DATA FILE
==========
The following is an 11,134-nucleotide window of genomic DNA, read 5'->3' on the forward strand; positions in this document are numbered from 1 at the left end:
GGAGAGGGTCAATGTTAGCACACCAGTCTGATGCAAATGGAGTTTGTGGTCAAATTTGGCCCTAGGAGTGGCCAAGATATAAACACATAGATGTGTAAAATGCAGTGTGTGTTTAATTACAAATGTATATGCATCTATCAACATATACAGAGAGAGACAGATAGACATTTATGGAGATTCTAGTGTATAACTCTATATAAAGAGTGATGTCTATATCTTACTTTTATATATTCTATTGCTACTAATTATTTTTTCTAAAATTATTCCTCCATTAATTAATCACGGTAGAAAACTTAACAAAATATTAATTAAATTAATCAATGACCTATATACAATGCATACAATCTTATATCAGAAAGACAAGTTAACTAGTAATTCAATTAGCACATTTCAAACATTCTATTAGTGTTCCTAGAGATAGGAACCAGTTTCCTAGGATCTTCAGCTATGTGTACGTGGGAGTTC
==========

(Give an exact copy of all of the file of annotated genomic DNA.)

The following is an 11,134-nucleotide window of genomic DNA, read 5'->3' on the forward strand; positions in this document are numbered from 1 at the left end:
GGAGAGGGTCAATGTTAGCACACCAGTCTGATGCAAATGGAGTTTGTGGTCAAATTTGGCCCTAGGAGTGGCCAAGATATAAACACATAGATGTGTAAAATGCAGTGTGTGTTTAATTACAAATGTATATGCATCTATCAACATATACAGAGAGAGACAGATAGACATTTATGGAGATTCTAGTGTATAACTCTATATAAAGAGTGATGTCTATATCTTACTTTTATATATTCTATTGCTACTAATTATTTTTTCTAAAATTATTCCTCCATTAATTAATCACGGTAGAAAACTTAACAAAATATTAATTAAATTAATCAATGACCTATATACAATGCATACAATCTTATATCAGAAAGACAAGTTAACTAGTAATTCAATTAGCACATTTCAAACATTCTATTAGTGTTCCTAGAGATAGGAACCAGTTTCCTAGGATCTTCAGCTATGTGTACGTGGGAGTTC